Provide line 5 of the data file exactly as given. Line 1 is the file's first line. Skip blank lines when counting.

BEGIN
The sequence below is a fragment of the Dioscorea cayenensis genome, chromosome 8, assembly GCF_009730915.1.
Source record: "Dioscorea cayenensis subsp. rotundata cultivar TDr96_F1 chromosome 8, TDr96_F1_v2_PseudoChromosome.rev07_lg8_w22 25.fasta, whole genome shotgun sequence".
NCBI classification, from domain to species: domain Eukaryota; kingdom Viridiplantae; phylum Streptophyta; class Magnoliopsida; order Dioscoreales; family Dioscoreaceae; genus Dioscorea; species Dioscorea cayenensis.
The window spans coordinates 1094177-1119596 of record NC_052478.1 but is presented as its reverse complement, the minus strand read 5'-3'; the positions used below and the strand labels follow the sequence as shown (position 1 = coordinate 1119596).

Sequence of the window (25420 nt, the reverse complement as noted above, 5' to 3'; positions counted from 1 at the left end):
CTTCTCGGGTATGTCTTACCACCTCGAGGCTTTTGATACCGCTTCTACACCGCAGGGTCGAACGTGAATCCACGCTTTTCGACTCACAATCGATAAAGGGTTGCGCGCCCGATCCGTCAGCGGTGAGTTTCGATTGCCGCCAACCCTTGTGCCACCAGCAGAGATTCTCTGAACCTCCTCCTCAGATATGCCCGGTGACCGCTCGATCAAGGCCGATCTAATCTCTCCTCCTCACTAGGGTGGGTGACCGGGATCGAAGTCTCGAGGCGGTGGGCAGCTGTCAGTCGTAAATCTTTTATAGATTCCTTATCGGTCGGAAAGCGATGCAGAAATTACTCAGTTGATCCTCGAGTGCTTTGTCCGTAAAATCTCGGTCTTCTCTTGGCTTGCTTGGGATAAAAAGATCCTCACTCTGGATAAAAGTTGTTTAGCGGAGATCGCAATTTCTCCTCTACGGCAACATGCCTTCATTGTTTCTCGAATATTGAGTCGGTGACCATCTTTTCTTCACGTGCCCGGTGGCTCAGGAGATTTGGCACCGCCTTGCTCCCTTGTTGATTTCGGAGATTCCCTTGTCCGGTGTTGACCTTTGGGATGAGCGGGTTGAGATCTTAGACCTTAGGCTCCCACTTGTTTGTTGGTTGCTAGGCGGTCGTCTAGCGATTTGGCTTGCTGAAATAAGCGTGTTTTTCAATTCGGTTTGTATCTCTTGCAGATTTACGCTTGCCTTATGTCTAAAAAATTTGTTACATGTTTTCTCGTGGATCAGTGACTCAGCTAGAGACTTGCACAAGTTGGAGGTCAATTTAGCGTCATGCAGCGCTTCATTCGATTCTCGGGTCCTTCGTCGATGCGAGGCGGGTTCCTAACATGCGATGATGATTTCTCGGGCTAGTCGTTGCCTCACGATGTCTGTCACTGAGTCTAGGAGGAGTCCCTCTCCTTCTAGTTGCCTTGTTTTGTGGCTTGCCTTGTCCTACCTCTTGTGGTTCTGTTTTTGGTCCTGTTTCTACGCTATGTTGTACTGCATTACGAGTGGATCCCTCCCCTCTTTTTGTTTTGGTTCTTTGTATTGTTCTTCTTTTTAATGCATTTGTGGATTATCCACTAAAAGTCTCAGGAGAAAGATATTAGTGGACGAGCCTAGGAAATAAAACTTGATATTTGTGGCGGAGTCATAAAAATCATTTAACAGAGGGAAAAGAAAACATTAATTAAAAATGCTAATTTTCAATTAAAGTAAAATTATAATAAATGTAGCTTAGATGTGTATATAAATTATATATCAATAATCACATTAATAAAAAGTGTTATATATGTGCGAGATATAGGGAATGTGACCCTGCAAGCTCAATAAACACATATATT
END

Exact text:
Sequence of the window (25420 nt, the reverse complement as noted above, 5' to 3'; positions counted from 1 at the left end):